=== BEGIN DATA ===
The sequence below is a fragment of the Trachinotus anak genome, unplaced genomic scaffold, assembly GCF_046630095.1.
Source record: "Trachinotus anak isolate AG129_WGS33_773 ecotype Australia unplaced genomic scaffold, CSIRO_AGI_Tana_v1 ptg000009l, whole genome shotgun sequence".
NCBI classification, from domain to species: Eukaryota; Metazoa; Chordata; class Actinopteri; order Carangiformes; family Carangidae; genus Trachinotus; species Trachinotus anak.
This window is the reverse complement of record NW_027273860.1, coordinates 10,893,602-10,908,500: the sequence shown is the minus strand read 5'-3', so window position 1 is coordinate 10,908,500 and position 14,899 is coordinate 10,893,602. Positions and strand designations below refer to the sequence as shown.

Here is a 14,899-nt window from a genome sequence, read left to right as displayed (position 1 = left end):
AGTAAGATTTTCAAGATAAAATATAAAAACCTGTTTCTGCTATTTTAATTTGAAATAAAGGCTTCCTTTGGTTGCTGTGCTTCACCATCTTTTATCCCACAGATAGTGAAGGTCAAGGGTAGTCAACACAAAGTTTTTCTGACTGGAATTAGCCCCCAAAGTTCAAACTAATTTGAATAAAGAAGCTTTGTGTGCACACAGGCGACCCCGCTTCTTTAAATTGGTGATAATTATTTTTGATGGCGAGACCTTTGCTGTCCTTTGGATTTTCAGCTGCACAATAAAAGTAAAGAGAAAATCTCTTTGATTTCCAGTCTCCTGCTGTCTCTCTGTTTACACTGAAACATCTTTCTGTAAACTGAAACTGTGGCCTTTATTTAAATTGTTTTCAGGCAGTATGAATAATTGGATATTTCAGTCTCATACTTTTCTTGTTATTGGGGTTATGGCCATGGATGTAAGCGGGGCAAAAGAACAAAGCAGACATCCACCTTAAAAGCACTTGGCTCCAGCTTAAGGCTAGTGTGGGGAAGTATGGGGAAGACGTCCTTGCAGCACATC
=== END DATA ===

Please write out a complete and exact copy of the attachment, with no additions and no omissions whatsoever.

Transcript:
The sequence below is a fragment of the Trachinotus anak genome, unplaced genomic scaffold, assembly GCF_046630095.1.
Source record: "Trachinotus anak isolate AG129_WGS33_773 ecotype Australia unplaced genomic scaffold, CSIRO_AGI_Tana_v1 ptg000009l, whole genome shotgun sequence".
NCBI classification, from domain to species: Eukaryota; Metazoa; Chordata; class Actinopteri; order Carangiformes; family Carangidae; genus Trachinotus; species Trachinotus anak.
This window is the reverse complement of record NW_027273860.1, coordinates 10,893,602-10,908,500: the sequence shown is the minus strand read 5'-3', so window position 1 is coordinate 10,908,500 and position 14,899 is coordinate 10,893,602. Positions and strand designations below refer to the sequence as shown.

Here is a 14,899-nt window from a genome sequence, read left to right as displayed (position 1 = left end):
AGTAAGATTTTCAAGATAAAATATAAAAACCTGTTTCTGCTATTTTAATTTGAAATAAAGGCTTCCTTTGGTTGCTGTGCTTCACCATCTTTTATCCCACAGATAGTGAAGGTCAAGGGTAGTCAACACAAAGTTTTTCTGACTGGAATTAGCCCCCAAAGTTCAAACTAATTTGAATAAAGAAGCTTTGTGTGCACACAGGCGACCCCGCTTCTTTAAATTGGTGATAATTATTTTTGATGGCGAGACCTTTGCTGTCCTTTGGATTTTCAGCTGCACAATAAAAGTAAAGAGAAAATCTCTTTGATTTCCAGTCTCCTGCTGTCTCTCTGTTTACACTGAAACATCTTTCTGTAAACTGAAACTGTGGCCTTTATTTAAATTGTTTTCAGGCAGTATGAATAATTGGATATTTCAGTCTCATACTTTTCTTGTTATTGGGGTTATGGCCATGGATGTAAGCGGGGCAAAAGAACAAAGCAGACATCCACCTTAAAAGCACTTGGCTCCAGCTTAAGGCTAGTGTGGGGAAGTATGGGGAAGACGTCCTTGCAGCACATC